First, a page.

Turkey’s flag carrier ready for vaccine delivery race
Experts calculate that the availability of the COVID-19 vaccine, as well as its global distribution and logistics, will be a challenging process, with 15,000 flights and 15 million cooler boxes needed to transport every 10 billion doses.
Commenting on the issue, İlker Ayci, the chairman of Turkish Airlines, emphasized that the company would undertake an important task when the vaccines get ready for distribution.
“As the airline that flies to the most countries in the world with 127 destinations, we have the equipment to provide all the storage and transportation conditions that the vaccine will need in our operation centers in Istanbul,” he said on Nov. 26.
“As a recent example of this, we’ve transported vaccines from China to Brazil,” he added.
He also said Turkish Airlines took on an important responsibility to ensure that the global food, medicine and medical product chain was not disrupted during the pandemic.
“Our successful air cargo brand, Turkish Cargo, has created an international air bridge with its experience, qualifications and flight network.
“We also used our wide-body passenger planes on our cargo flights to meet the demand.”
Last month, Turkish Cargo added six new locations to its direct cargo transportation destination list, bringing the total number to 95.
It has added London, Bucharest, Bangkok, Singapore, Beirut and Lahore to its growing list of destinations. With the newly added destinations, Turkish Cargo now has 31 direct flights to Europe, 22 to the Middle East and 16 to the Far East.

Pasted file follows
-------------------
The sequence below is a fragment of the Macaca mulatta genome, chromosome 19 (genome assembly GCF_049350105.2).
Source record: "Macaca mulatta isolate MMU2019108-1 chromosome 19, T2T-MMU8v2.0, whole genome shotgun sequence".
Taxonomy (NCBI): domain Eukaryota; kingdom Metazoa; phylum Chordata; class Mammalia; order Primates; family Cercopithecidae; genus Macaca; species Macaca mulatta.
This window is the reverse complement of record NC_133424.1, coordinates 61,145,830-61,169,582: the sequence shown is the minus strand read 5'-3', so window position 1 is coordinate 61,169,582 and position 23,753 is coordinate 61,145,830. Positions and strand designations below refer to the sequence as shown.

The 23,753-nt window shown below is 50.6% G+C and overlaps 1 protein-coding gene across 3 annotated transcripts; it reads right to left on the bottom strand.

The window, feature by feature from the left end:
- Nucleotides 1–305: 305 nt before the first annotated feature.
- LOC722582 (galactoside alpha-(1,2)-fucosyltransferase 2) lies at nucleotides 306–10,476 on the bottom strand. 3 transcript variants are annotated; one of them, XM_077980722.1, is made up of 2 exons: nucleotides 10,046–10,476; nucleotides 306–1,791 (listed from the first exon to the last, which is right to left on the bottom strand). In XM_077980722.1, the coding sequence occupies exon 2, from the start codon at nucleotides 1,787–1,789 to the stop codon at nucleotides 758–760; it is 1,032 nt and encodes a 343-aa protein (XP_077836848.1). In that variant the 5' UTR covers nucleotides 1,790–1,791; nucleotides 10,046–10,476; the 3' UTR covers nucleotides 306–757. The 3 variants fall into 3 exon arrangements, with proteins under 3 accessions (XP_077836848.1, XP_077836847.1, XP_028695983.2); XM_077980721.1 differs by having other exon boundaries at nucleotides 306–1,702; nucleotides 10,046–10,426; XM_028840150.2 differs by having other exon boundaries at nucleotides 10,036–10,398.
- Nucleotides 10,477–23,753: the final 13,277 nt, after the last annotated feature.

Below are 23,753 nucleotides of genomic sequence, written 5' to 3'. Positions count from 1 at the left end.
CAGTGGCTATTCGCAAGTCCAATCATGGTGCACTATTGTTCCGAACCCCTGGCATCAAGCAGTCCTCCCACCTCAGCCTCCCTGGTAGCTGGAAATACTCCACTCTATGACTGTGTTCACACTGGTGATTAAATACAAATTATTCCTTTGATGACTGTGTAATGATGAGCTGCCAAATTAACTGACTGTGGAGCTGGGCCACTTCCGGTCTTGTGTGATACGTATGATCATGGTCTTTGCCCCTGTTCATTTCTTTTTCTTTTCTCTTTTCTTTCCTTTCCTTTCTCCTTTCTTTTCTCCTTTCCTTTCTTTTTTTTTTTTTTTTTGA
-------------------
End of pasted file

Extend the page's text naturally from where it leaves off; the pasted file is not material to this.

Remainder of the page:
Turkish Cargo has become the fastest-growing player in the business, according to research conducted in September by the global management consultancy firm Kearney.
The report revealed that Turkish Cargo grew by 67 percent in the first half of 2020 and carried one out of every 20 air cargo flights around the world, increasing its global market share from 3.9 percent to 5.4 percent.
Turkish Cargo currently owns a fleet of 361 aircraft and has the world’s largest network.
Vaccine to boost recovery
Distribution of the vaccine will be very challenging, especially for vaccines that require extreme cold-temperature storage, according to Amesh Adalja, a senior scholar from the Johns Hopkins Center for Health Security.
This will be the largest and most complex logistics campaign of all time and, at the same time for the airlines, the “signal of a turning point that our industry has been waiting for so long,” said Lufthansa CEO and the International Air Transport Association (IATA) chairman Carsten Spohr.
Like other airlines, Lufthansa has started to remove seats from passenger aircraft to be able to carry more of the valuable cargo, he noted.
He also said the airlines had not expected the vaccination to start until the middle of next year. “Now, it might be in December,” said Spohr.
According to the latest report by IATA, vaccines and test transportation are expected to support global travel at 50 percent of the 2019 levels next year, with significant gains later in the year.
The industry is predicted to suffer net losses of $118 billion this year, cutting these losses to $38 billion in 2021.
The industry’s financial performance is expected to recover first in the Asia-Pacific region followed by airlines in the developed markets.